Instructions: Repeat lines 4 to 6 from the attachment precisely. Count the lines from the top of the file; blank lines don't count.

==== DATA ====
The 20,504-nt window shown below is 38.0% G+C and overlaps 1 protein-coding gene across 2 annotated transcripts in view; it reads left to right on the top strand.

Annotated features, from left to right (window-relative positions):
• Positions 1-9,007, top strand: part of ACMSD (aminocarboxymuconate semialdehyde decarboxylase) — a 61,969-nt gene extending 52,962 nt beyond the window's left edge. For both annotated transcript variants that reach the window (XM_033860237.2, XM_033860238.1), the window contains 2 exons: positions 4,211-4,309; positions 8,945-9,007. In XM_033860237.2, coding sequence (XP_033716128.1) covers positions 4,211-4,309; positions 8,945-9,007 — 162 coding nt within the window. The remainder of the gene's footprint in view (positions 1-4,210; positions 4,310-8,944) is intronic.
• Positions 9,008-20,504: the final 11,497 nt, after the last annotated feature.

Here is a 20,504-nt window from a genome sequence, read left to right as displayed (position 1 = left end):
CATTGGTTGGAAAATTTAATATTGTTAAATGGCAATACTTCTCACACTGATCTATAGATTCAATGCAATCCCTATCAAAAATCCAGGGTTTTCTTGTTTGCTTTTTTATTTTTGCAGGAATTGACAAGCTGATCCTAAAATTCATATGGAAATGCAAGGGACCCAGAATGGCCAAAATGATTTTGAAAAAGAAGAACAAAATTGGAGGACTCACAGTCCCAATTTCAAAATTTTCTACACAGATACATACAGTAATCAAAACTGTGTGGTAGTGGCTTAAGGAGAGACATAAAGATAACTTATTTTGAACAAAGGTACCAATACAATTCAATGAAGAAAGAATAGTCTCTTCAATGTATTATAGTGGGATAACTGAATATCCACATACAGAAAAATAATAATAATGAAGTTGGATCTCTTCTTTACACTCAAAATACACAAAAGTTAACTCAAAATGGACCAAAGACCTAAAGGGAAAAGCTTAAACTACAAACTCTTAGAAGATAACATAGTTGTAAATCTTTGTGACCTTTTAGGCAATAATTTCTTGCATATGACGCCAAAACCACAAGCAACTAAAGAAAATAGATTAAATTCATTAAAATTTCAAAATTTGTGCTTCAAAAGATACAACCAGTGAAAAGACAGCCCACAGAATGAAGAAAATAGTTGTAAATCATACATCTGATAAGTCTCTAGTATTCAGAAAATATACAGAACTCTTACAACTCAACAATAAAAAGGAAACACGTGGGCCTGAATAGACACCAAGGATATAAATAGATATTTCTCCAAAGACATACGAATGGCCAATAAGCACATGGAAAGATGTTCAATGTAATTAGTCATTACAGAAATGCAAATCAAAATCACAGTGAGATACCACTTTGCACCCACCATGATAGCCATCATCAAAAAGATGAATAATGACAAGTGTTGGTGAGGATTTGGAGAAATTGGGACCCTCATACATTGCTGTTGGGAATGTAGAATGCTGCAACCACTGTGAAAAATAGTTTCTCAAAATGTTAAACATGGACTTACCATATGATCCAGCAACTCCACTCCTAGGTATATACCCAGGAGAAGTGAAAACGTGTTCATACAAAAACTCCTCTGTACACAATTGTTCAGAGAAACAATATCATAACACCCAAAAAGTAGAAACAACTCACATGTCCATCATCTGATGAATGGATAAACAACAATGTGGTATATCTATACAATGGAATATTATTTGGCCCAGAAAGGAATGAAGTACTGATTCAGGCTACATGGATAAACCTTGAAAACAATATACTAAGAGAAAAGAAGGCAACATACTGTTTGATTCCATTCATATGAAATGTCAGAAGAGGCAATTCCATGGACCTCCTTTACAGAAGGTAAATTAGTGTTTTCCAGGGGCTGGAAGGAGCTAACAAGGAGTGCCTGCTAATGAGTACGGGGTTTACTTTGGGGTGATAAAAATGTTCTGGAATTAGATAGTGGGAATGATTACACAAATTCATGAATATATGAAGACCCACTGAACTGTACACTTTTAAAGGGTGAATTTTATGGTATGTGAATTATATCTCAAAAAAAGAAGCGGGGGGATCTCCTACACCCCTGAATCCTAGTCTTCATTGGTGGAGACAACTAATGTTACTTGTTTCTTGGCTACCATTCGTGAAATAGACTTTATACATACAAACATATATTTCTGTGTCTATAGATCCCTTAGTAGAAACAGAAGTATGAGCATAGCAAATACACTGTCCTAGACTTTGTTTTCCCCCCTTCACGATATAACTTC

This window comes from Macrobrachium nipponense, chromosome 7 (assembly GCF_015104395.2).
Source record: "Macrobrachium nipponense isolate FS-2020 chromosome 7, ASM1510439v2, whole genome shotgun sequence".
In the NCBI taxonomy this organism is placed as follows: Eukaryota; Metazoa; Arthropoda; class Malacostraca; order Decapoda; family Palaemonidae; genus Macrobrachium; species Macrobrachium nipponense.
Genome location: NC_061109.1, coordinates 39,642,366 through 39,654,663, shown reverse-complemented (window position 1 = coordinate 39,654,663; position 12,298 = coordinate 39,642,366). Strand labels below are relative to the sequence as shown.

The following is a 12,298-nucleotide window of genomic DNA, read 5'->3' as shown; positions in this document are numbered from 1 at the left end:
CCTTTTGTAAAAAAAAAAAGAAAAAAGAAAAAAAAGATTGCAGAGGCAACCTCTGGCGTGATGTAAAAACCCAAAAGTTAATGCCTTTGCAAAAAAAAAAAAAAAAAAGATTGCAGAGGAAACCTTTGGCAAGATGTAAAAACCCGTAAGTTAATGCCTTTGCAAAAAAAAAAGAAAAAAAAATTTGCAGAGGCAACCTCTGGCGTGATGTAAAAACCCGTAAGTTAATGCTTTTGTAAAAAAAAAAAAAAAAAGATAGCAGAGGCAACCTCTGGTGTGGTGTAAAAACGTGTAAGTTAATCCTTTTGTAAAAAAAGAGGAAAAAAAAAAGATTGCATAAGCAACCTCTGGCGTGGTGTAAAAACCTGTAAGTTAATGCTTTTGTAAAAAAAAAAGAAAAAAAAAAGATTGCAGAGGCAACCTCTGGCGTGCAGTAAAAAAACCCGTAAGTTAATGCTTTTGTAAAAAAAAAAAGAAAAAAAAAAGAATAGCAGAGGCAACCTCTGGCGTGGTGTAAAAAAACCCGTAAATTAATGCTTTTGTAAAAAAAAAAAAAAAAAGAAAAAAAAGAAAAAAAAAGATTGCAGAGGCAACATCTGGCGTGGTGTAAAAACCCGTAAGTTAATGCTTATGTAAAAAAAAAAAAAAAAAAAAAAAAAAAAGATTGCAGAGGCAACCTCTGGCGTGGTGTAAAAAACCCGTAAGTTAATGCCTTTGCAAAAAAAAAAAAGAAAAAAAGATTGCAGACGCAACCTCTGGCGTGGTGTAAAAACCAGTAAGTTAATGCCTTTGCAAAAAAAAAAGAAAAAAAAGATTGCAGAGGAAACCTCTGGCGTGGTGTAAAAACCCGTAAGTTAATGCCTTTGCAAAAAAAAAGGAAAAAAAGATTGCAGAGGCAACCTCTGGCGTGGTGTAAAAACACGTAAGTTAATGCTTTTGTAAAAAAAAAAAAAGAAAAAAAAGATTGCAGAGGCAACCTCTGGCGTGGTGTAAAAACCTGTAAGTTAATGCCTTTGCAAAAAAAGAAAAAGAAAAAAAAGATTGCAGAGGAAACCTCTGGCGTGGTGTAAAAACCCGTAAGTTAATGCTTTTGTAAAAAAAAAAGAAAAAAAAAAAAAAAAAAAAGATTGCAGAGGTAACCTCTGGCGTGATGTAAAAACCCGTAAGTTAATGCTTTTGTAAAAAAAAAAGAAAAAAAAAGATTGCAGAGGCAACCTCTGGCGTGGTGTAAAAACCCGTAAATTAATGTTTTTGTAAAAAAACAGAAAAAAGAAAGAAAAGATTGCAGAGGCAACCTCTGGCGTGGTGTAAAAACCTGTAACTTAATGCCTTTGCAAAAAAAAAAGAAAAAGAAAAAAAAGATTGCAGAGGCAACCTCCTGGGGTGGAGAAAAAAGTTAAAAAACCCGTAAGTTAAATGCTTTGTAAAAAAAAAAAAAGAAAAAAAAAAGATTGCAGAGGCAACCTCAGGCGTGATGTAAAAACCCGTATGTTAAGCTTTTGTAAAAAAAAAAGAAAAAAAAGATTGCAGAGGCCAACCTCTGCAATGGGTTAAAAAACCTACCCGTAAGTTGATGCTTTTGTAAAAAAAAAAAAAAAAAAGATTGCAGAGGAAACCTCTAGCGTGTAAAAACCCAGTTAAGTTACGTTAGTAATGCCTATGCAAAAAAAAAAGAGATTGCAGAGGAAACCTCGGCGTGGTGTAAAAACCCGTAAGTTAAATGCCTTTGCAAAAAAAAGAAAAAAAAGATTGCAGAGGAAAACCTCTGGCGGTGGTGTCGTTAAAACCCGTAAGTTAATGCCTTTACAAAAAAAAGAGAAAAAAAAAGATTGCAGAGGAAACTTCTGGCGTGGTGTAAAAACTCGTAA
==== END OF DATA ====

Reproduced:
• Positions 9,008-20,504: the final 11,497 nt, after the last annotated feature.

Here is a 20,504-nt window from a genome sequence, read left to right as displayed (position 1 = left end):
CATTGGTTGGAAAATTTAATATTGTTAAATGGCAATACTTCTCACACTGATCTATAGATTCAATGCAATCCCTATCAAAAATCCAGGGTTTTCTTGTTTGCTTTTTTATTTTTGCAGGAATTGACAAGCTGATCCTAAAATTCATATGGAAATGCAAGGGACCCAGAATGGCCAAAATGATTTTGAAAAAGAAGAACAAAATTGGAGGACTCACAGTCCCAATTTCAAAATTTTCTACACAGATACATACAGTAATCAAAACTGTGTGGTAGTGGCTTAAGGAGAGACATAAAGATAACTTATTTTGAACAAAGGTACCAATACAATTCAATGAAGAAAGAATAGTCTCTTCAATGTATTATAGTGGGATAACTGAATATCCACATACAGAAAAATAATAATAATGAAGTTGGATCTCTTCTTTACACTCAAAATACACAAAAGTTAACTCAAAATGGACCAAAGACCTAAAGGGAAAAGCTTAAACTACAAACTCTTAGAAGATAACATAGTTGTAAATCTTTGTGACCTTTTAGGCAATAATTTCTTGCATATGACGCCAAAACCACAAGCAACTAAAGAAAATAGATTAAATTCATTAAAATTTCAAAATTTGTGCTTCAAAAGATACAACCAGTGAAAAGACAGCCCACAGAATGAAGAAAATAGTTGTAAATCATACATCTGATAAGTCTCTAGTATTCAGAAAATATACAGAACTCTTACAACTCAACAATAAAAAGGAAACACGTGGGCCTGAATAGACACCAAGGATATAAATAGATATTTCTCCAAAGACATACGAATGGCCAATAAGCACATGGAAAGATGTTCAATGTAATTAGTCATTACAGAAATGCAAATCAAAATCACAGTGAGATACCACTTTGCACCCACCATGATAGCCATCATCAAAAAGATGAATAATGACAAGTGTTGGTGAGGATTTGGAGAAATTGGGACCCTCATACATTGCTGTTGGGAATGTAGAATGCTGCAACCACTGTGAAAAATAGTTTCTCAAAATGTTAAACATGGACTTACCATATGATCCAGCAACTCCACTCCTAGGTATATACCCAGGAGAAGTGAAAACGTGTTCATACAAAAACTCCTCTGTACACAATTGTTCAGAGAAACAATATCATAACACCCAAAAAGTAGAAACAACTCACATGTCCATCATCTGATGAATGGATAAACAACAATGTGGTATATCTATACAATGGAATATTATTTGGCCCAGAAAGGAATGAAGTACTGATTCAGGCTACATGGATAAACCTTGAAAACAATATACTAAGAGAAAAGAAGGCAACATACTGTTTGATTCCATTCATATGAAATGTCAGAAGAGGCAATTCCATGGACCTCCTTTACAGAAGGTAAATTAGTGTTTTCCAGGGGCTGGAAGGAGCTAACAAGGAGTGCCTGCTAATGAGTACGGGGTTTACTTTGGGGTGATAAAAATGTTCTGGAATTAGATAGTGGGAATGATTACACAAATTCATGAATATATGAAGACCCACTGAACTGTACACTTTTAAAGGGTGAATTTTATGGTATGTGAATTATATCTCAAAAAAAGAAGCGGGGGGATCTCCTACACCCCTGAATCCTAGTCTTCATTGGTGGAGACAACTAATGTTACTTGTTTCTTGGCTACCATTCGTGAAATAGACTTTATACATACAAACATATATTTCTGTGTCTATAGATCCCTTAGTAGAAACAGAAGTATGAGCATAGCAAATACACTGTCCTAGACTTTGTTTTCCCCCCTTCACGATATAACTTC